You can create this image both through branding (discussed above) and also in the way you speak to them. Don't let on that your company is aching for money, even if you're still sitting at a cardboard box desk in your garage. Keep your current assets and other sources of funding a secret in early discussions - there is simply no reason for them to know how badly you need their money to accomplish your dreams. The moment an most investors catch a scent of desperation, they will either kick you to the curb or offer a deal stacked high in their favor.
Perhaps the most effective way to get multiple investors calling your phone to talk business is to create competition between them for your contract. This sounds almost impossible at first, after all, it's generally you who has to fight for their attention, not the other way around. However with some careful planning, it is possible to have investors fight over you. First, you'll need to demonstrate one of two things - a prototype of your new product that will blow away anyone who holds/uses it, or positive cash flow into your business.
Cash flow indicates that the system you have in place already works, and if an investor supplies you with more money, they have a high chance of getting paid back quickly. A prototype that exists in the real world and not just on the pages of your business plan shows the investor that the idea is doable, and it already works.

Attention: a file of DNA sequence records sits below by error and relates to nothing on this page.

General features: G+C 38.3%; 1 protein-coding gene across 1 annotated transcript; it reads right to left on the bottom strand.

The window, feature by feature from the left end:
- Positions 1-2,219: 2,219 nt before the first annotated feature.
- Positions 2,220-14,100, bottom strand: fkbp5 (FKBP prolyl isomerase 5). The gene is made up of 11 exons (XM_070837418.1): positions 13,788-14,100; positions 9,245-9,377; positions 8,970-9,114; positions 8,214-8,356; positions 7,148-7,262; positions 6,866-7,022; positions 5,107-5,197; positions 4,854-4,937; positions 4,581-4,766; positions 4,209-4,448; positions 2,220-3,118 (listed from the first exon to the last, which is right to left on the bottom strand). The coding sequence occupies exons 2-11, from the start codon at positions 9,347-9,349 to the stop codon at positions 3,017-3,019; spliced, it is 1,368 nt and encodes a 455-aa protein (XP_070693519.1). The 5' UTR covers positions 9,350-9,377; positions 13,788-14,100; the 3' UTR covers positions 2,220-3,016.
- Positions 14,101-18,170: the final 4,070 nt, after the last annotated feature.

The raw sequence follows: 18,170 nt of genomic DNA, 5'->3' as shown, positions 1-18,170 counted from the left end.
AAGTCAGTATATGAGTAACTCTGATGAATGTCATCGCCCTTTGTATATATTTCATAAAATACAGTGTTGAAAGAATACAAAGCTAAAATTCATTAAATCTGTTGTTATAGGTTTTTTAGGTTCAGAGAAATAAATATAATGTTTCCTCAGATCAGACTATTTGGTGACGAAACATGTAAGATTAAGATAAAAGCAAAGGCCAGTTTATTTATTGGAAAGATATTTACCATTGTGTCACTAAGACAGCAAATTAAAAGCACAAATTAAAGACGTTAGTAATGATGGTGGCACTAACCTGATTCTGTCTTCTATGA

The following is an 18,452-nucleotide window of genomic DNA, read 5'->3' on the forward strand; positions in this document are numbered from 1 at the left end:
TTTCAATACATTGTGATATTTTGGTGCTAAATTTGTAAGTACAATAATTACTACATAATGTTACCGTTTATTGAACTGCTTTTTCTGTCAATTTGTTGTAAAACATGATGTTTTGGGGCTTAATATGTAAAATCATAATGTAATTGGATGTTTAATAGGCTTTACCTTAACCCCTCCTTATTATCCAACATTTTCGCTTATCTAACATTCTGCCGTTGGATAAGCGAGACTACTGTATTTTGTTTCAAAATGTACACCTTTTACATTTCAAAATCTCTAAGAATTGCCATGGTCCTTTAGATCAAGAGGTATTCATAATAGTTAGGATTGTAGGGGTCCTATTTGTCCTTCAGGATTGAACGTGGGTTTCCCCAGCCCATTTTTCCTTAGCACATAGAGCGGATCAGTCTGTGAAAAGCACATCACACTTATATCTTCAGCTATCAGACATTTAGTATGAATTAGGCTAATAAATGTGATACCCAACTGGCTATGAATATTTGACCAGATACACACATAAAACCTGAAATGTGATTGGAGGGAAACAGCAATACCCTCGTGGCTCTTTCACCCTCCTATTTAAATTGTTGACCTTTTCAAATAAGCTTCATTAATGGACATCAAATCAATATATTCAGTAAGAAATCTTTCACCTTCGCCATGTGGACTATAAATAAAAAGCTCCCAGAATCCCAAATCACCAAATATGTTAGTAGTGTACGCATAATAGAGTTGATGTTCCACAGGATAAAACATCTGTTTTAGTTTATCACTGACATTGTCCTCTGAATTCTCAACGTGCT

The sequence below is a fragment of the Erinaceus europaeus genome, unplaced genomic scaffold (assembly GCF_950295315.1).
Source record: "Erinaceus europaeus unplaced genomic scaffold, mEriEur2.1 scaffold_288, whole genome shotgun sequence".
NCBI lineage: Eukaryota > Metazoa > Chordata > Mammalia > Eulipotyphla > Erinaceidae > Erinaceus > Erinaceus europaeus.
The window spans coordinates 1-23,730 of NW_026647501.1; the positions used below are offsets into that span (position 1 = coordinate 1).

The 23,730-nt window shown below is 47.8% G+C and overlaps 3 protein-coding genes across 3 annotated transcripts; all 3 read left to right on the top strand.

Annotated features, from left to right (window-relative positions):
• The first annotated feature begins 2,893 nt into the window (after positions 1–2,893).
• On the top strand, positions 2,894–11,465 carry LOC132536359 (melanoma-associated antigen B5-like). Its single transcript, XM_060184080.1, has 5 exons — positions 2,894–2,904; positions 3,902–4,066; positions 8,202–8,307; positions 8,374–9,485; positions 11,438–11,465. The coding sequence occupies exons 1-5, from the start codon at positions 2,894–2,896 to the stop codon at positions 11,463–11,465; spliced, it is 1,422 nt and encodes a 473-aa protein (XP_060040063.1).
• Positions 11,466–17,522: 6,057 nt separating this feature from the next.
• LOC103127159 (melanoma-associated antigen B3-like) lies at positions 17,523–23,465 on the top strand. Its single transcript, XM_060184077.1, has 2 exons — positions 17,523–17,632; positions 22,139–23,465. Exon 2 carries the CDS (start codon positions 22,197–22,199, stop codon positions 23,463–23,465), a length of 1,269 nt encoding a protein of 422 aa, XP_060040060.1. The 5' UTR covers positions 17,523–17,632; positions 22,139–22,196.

Once you have one (or preferably, both) of these prerequisites in place, casually mention to investors that you are seeking investment from multiple venture capitalists and intend to act quickly on the best deal that comes across your desk. This adds a sense of urgency to the situation, and increases the chances that several interested investors will make you a good deal the first time around.
Put Together An All-Star Team
If you lack both cashflow and a working prototype, your best bet for inspiring confidence and excitement in investors is to assemble a proven and accomplished team. If an investor can't interact with the product, he or she can at least invest in people with strong track records of success in the field. Conversely, a team of newcomers to the industry who have never worked for a start-up or held a position at a reputable company in the industry will look like a much bigger gamble, because who's to say whether they can perform at crunch time?
Strive to recruit people with high levels of education in the field (4 years of college or more) and preferably work experience fulfilling similar duties that your company requires. Additionally, certifications from industry groups and letters of recommendation from influential people can also be of help.
About the Author: Sheena Freestone is a freelance writer for FundingUniverse. Funding Universe matches qualified entrepreneurs to banks, investors and other funding sources. Funding Universe helps small businesses avoid scams and rip offs by securing funding from trusted national banks and financial institutions.